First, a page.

Conjure a mental image of a tantalizing heartthrob: tall, broad shoulders, a chiseled face and a fancy, well-paying job. Now think of a creep: patches of hair creeping around his neck, a greasy hairline midway down his head, a katana in one hand and an anime body pillow in the other.
One of them is gross and the other is dreamy. They’re completely different men — except this isn’t always the case.
When we’re looking for relationships, especially romantic ones, we generally look for people we find attractive and have personal compatibility with. Some of today’s most enduring memes explain some of the worst traits men display in dating.
“Nice guys,” “incels” and “neckbeards” all come from a similar vein and similarly expose incredibly toxic male tendencies.
Nice guys are thus named for their assertion of being genuine “nice guys” who try to convince a woman all the other men around her are evil pigs. The nice guy is different, in his mind, and can treat the woman better than her boyfriend can. When rejected, the nice guy sheds his “nice” facade and completely and verbally assaults his victim.
Incels are the logical continuation of nice guys. Named for being “involuntarily celibate,” incels can’t get a date no matter what and believe the problem is with women and society at large, rather than with themselves. The incels detest all attractive women, called “Stacies,” for preferring popular stereotyped men, called “Chads.”
Neckbeards, so called for their ability to only grow patches of hair on their necks, are chivalrous samurai who see women as perfect beings to be protected from popular men. Characterized by an obsession with anime, My Little Pony and Mountain Dew, neckbeards often attempt to exert excessive control over the women in their life.
Unwarranted aggression, unfounded misogyny and overbearing obsession are not attractive qualities when looking for friends, much less a mate. But what if those qualities were displayed by an attractive man?
Lucky for us, we have the answer. Everyone and especially their mom has heard of the hit erotic novel “Fifty Shades of Grey,” a steamy love story about a gorgeous and wealthy man with a passion for sexual domination.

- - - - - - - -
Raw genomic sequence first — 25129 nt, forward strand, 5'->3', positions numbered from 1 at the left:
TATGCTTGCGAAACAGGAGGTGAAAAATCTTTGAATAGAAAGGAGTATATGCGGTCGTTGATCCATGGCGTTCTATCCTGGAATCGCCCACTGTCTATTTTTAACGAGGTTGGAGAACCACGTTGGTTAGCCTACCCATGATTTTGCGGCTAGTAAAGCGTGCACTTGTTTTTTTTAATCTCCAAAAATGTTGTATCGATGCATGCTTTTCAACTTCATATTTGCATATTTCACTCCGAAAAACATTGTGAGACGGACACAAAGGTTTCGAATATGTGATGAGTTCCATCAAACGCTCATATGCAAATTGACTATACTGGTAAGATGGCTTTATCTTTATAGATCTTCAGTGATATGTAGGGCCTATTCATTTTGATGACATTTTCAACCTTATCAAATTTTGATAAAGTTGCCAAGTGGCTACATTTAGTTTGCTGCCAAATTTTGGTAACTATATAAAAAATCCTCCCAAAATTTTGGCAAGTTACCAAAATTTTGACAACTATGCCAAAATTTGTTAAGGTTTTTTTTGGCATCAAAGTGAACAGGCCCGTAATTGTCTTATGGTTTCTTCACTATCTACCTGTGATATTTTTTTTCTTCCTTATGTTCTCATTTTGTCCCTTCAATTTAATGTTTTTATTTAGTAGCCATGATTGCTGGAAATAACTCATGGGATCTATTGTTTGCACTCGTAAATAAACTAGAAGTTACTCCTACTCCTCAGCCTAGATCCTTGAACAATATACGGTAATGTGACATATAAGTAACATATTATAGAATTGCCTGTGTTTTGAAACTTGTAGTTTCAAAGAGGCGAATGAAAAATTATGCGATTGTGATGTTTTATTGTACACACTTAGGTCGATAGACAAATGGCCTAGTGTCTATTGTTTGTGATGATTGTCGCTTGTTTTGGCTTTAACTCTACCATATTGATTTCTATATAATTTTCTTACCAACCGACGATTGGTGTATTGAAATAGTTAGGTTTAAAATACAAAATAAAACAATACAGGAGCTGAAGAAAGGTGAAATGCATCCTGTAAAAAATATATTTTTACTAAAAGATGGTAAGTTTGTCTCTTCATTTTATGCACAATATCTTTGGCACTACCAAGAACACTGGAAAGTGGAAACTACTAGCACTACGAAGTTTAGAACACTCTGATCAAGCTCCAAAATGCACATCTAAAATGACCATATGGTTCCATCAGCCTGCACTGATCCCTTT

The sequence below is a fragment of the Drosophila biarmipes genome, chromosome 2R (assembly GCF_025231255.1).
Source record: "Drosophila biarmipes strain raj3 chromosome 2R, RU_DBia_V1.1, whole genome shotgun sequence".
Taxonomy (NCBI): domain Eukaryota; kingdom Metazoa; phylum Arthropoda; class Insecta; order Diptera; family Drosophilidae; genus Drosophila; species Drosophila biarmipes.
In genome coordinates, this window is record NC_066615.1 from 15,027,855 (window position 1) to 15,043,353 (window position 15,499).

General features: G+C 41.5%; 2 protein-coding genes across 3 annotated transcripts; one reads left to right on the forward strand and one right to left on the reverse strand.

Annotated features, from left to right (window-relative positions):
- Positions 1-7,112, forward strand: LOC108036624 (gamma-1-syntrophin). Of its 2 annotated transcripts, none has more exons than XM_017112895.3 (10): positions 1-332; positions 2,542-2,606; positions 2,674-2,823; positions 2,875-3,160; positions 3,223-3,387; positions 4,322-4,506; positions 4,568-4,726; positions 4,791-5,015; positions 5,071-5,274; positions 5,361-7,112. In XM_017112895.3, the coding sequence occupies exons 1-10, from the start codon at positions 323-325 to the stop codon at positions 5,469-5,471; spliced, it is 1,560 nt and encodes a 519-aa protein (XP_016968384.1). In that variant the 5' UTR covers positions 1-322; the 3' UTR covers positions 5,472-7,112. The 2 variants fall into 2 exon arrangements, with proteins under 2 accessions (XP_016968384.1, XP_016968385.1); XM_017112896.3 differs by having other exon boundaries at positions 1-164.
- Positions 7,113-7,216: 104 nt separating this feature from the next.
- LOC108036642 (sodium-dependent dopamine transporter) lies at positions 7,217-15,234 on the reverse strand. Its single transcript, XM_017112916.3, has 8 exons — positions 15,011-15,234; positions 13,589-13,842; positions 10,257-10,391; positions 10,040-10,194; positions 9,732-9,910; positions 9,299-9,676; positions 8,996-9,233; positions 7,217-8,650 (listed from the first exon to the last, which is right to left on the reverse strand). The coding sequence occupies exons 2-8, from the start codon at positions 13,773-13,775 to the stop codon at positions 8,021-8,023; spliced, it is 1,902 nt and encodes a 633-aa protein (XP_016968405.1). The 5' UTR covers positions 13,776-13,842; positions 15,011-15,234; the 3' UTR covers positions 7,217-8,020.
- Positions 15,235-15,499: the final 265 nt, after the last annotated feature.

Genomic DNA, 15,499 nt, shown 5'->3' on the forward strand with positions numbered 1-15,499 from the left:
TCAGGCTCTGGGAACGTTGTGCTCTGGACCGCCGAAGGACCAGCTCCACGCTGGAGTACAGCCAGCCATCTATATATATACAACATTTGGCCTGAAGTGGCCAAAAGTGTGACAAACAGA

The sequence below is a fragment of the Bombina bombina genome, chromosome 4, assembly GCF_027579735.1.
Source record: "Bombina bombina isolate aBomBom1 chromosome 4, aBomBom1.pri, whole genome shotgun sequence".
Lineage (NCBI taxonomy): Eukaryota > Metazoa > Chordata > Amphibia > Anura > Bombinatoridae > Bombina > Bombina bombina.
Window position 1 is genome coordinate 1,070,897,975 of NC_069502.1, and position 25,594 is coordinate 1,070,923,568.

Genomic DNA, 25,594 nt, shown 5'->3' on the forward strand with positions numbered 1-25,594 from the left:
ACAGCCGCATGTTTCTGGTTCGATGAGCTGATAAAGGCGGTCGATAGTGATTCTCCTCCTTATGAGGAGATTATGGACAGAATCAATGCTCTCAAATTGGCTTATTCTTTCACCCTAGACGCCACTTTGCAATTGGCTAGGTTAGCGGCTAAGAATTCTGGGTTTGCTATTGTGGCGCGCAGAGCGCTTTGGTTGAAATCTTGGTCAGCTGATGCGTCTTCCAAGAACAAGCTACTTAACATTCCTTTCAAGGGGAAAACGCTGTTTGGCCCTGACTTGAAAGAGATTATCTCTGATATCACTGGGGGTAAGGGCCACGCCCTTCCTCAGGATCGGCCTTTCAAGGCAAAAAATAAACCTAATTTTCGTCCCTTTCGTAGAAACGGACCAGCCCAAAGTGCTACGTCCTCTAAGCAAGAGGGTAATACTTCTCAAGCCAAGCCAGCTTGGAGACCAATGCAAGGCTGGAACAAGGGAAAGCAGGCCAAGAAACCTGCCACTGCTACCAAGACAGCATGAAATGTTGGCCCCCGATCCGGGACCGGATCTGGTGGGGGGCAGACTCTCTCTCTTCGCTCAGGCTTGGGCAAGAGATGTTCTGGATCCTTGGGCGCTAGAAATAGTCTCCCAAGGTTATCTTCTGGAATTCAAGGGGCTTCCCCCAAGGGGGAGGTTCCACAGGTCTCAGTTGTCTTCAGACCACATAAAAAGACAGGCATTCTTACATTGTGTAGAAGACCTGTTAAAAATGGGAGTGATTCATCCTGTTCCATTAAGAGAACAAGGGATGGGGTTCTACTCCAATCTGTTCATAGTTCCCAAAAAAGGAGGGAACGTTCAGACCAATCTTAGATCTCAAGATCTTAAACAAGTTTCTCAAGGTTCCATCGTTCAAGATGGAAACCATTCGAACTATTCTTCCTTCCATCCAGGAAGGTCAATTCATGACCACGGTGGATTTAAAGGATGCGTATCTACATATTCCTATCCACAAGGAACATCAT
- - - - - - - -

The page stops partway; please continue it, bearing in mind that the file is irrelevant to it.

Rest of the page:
Consensual sexual acts involving domination are perfectly fine. However, the titular Christian Grey uses subtle manipulative tactics to push mild ingenue Anastasia Steele into his domination fantasy. The sex is consensual, but it’s arguable Grey tricked her into consent.
Lucky for Grey, he is a classic heartthrob — an independent man overflowing with money and good looks. Imagine if Grey were greasy and overweight with a dead-end job. The series would certainly not gain fame as the steamiest rape novel this century.
A softer side to Grey manifests as the trilogy continues, but such men are rarely this redeemable in real life, no matter whether or not the man is attractive.
To author E.L. James’s credit, the trilogy is exclusively a romanticized fantasy and is not to be taken as a dating manual. However, with over 73 million copies sold around the western world and then some, it’s impossible to avoid hordes of women misinterpreting the trilogy’s intent and expecting domineering sexuality from men.
Men share the blame, as 20th century media made for men depicts heroic characters as having little respect for women beyond treating them as “sexy lampshades.”
Take any character portrayed by Harrison Ford in the 1980s, for example. In “Star Wars: The Empire Strikes Back,” notorious scoundrel Han Solo continues to advance on Princess Leia despite her objections. He assures her she wants him. Even though he ends up being correct, their relationship is built on a disregard to consent.
The roguish archaeologist Indiana Jones uses his iconic whip to pull love interest Willie Scott back to him for a forced kiss after she walks away from him and demand she be brought home. Ex-cop Rick Deckard gaslights the android Rachel and physically bars her from leaving his home, then commands her to say she loves him and “make love” to him in “Blade Runner.”
Like “Fifty Shades of Grey,” these films are just fantasy. The problem with Ford’s characters is the young men who idolize and want to emulate his on-screen behavior. Unfortunately, each of his iconic characters commits an act running from implied sexual assault to explicit rape.
We’re all under the threat of violent, deranged men and media normalizing their behaviors. Sexual aggression is unacceptable from men both homely and handsome, and we must take care to not be swayed by depictions of such predators.
Kyle Richoux is a 20-year-old sociology junior from LaPlace, Louisiana.